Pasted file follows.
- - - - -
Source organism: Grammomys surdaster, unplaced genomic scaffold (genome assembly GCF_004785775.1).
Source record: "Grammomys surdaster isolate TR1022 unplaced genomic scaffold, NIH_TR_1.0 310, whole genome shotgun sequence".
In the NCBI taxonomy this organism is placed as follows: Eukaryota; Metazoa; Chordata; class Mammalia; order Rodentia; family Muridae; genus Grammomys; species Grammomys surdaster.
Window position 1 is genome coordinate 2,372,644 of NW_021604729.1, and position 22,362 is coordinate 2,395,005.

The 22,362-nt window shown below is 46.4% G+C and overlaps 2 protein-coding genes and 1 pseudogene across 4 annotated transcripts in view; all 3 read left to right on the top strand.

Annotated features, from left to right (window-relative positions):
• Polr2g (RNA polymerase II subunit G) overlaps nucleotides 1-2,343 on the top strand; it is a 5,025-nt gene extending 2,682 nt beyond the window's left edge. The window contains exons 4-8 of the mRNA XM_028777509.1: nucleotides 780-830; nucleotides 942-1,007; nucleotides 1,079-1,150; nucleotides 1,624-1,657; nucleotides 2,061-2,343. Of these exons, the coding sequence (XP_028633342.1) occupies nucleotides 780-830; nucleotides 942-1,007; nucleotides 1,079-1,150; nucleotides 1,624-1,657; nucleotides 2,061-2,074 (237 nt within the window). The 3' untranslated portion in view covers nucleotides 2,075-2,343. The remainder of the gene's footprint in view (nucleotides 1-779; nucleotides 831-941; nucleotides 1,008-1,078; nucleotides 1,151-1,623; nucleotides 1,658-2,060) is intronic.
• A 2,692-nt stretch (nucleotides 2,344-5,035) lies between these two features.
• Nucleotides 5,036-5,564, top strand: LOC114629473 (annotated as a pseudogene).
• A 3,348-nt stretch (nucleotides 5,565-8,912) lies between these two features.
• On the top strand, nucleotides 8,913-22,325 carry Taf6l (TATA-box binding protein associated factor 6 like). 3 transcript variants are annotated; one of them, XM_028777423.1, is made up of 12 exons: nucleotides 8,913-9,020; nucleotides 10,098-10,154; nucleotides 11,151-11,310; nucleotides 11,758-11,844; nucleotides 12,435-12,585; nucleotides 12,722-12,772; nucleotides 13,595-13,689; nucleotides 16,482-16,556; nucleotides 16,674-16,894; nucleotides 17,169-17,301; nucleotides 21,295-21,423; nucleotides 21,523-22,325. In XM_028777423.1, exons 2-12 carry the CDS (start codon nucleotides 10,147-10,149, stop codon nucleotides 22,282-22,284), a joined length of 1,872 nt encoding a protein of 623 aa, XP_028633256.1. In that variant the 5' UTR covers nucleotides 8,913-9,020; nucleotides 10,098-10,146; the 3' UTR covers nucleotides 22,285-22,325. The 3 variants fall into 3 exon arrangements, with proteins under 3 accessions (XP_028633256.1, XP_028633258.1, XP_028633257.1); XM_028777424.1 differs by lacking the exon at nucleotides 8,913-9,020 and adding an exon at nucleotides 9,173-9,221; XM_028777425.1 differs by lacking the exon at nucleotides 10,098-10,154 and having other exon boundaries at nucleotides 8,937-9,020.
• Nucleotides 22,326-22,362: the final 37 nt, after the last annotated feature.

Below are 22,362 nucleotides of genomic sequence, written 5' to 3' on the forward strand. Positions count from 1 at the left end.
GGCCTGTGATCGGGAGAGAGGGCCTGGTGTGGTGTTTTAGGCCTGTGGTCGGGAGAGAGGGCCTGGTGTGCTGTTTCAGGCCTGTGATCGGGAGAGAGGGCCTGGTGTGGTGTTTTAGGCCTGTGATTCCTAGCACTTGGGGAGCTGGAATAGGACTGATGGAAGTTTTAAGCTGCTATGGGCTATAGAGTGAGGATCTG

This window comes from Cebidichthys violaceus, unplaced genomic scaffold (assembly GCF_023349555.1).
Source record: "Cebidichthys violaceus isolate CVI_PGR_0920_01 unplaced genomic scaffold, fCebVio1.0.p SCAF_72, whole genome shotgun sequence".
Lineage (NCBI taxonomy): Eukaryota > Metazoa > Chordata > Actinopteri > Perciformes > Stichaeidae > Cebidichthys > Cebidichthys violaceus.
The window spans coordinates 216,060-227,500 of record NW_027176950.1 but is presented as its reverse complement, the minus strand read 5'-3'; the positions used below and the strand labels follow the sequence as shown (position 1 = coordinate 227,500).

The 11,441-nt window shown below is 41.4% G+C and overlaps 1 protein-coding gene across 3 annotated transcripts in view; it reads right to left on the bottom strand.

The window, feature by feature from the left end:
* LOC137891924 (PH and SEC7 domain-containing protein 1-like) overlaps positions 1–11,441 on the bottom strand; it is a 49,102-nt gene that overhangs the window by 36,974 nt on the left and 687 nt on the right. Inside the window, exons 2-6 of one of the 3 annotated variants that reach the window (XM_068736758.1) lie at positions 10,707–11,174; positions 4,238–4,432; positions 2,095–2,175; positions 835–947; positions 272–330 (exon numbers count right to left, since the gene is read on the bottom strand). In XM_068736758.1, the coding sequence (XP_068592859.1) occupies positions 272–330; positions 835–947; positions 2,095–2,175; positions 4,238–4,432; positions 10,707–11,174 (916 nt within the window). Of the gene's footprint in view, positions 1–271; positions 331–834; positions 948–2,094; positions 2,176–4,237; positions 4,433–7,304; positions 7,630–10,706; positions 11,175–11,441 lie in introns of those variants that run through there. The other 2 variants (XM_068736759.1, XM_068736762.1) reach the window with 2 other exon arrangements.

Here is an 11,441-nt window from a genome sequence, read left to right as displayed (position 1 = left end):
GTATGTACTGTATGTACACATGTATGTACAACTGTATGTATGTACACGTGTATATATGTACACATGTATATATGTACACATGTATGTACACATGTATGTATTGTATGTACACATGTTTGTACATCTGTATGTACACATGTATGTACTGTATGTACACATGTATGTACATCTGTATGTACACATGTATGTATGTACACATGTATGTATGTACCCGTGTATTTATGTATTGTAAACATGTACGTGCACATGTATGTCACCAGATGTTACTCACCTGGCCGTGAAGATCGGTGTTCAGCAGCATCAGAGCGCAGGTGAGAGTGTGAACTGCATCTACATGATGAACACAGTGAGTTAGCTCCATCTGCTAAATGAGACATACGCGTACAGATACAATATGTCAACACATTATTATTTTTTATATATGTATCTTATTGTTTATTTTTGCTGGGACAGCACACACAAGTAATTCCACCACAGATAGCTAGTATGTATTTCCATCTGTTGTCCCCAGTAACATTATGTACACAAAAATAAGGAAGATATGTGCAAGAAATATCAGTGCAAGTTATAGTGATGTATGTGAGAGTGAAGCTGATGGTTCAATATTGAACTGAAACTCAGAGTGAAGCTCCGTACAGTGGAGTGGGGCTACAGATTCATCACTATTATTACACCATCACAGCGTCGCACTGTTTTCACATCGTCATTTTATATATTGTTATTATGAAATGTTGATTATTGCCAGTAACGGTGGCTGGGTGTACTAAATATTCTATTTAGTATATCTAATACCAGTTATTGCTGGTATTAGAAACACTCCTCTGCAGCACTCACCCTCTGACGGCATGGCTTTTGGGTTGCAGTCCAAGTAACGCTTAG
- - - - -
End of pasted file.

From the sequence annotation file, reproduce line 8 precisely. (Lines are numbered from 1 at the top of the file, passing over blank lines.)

• A 2,692-nt stretch (nucleotides 2,344-5,035) lies between these two features.